★ Eye fixations and saccades classified without parametric assumptions or expert judgment. ★ Noise in speed-based eye-tracker measurements automatically suppressed. ★ Individual differences in gaze behavior revealed in viewing natural scenes.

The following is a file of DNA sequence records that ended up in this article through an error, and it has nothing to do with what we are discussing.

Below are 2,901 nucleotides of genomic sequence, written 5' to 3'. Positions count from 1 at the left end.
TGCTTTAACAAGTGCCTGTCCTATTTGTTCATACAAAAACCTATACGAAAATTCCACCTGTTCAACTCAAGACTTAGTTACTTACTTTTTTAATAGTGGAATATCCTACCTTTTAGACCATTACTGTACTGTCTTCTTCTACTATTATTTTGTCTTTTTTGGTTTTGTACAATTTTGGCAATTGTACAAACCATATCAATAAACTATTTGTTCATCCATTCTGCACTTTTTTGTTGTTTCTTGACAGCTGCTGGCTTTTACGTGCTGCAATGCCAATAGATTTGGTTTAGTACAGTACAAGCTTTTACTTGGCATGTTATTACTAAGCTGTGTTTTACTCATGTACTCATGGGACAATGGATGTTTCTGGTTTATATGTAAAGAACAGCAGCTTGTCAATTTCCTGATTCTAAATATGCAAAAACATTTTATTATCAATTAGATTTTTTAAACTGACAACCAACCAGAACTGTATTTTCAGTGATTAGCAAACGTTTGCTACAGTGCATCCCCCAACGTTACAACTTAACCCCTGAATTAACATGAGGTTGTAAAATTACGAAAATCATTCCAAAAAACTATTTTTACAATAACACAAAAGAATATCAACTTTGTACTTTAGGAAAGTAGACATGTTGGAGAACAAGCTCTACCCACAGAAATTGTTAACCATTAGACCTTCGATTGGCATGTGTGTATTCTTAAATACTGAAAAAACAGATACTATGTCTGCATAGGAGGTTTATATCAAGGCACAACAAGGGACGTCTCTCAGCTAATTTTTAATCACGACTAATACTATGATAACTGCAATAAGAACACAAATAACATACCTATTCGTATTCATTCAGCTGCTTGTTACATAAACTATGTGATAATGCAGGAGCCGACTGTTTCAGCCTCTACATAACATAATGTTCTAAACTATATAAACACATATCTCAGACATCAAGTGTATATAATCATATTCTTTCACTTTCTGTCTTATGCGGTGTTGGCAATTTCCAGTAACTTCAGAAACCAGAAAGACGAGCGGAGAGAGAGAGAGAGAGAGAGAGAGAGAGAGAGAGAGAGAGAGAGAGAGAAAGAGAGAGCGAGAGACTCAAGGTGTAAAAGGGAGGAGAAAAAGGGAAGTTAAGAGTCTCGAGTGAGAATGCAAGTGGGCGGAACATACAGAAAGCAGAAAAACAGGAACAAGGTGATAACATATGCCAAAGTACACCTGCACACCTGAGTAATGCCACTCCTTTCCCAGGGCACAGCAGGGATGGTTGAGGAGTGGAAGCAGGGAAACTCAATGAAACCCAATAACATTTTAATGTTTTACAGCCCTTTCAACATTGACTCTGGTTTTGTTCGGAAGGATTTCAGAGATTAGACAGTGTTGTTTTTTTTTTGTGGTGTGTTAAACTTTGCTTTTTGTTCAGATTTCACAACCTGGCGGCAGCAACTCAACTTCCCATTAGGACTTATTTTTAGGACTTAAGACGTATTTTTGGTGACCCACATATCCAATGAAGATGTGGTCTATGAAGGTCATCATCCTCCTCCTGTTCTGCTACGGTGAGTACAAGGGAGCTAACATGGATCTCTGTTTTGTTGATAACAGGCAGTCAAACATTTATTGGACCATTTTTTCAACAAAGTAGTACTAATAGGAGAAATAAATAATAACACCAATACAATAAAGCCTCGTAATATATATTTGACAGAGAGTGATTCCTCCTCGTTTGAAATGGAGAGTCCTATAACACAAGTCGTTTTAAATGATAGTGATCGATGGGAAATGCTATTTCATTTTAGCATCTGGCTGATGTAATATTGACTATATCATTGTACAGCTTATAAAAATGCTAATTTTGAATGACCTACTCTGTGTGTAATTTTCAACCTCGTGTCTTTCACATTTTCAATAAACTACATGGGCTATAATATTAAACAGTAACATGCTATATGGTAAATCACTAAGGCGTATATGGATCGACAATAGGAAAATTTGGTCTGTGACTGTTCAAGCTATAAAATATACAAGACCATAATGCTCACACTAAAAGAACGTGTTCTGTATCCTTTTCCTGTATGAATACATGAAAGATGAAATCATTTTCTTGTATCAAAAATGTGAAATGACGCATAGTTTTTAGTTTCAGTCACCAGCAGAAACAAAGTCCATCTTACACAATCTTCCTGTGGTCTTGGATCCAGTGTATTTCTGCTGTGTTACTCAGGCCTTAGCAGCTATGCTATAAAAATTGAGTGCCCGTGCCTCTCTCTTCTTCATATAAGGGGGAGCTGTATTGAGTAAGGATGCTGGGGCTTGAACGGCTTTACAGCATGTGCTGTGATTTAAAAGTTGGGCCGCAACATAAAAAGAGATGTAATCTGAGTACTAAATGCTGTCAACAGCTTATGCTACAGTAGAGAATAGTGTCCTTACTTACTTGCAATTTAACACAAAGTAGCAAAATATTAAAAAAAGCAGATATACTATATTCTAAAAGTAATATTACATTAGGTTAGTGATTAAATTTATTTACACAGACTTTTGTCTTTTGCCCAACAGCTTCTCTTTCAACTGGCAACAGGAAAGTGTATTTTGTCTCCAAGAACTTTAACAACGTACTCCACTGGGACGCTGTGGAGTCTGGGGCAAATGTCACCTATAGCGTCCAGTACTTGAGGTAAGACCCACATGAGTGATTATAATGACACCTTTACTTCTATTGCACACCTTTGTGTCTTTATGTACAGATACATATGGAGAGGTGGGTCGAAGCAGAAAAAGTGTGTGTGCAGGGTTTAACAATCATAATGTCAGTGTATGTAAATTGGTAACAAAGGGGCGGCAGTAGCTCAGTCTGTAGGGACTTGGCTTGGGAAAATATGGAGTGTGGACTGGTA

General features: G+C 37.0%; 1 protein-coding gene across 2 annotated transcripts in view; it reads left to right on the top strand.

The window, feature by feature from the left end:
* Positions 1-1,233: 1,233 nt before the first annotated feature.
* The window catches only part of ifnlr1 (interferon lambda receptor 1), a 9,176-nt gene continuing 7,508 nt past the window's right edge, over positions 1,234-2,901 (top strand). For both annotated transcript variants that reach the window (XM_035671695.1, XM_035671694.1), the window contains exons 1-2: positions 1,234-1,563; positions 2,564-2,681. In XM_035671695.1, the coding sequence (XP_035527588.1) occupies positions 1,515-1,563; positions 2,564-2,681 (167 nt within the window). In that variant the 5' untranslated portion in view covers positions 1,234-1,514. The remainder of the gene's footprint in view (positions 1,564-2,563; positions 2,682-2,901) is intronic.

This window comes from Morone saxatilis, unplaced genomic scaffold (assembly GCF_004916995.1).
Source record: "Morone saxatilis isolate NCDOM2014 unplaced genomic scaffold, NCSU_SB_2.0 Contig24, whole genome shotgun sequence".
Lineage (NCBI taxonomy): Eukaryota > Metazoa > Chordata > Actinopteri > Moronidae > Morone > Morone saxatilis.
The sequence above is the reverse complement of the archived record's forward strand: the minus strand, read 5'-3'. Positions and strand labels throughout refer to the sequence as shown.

There is no standard method for classifying eye fixations. Thresholds for speed, acceleration, duration, and stability of point of gaze have each been employed to demarcate data, but they have no commonly accepted values. Here, some general distributional properties of eye movements were used to construct a simple method for classifying fixations, without parametric assumptions or expert judgment. The method was primarily speed-based, but the required optimum speed threshold was derived automatically from individual data for each observer and stimulus with the aid of Tibshirani, Walther, and Hastie's ‘gap statistic’. An optimum duration threshold, also derived automatically from individual data, was used to eliminate the effects of instrumental noise. The method was tested on data recorded from a video eye-tracker sampling at 250 frames a second while experimental observers viewed static natural scenes in over 30,000 one-second trials. The resulting classifications were compared with those by three independent expert visual classifiers, with 88–94% agreement, and also against two existing parametric methods. Robustness to instrumental noise and sampling rate were verified in separate simulations. The method was applied to the recorded data to illustrate the variation of mean fixation duration and saccade amplitude across observers and scenes.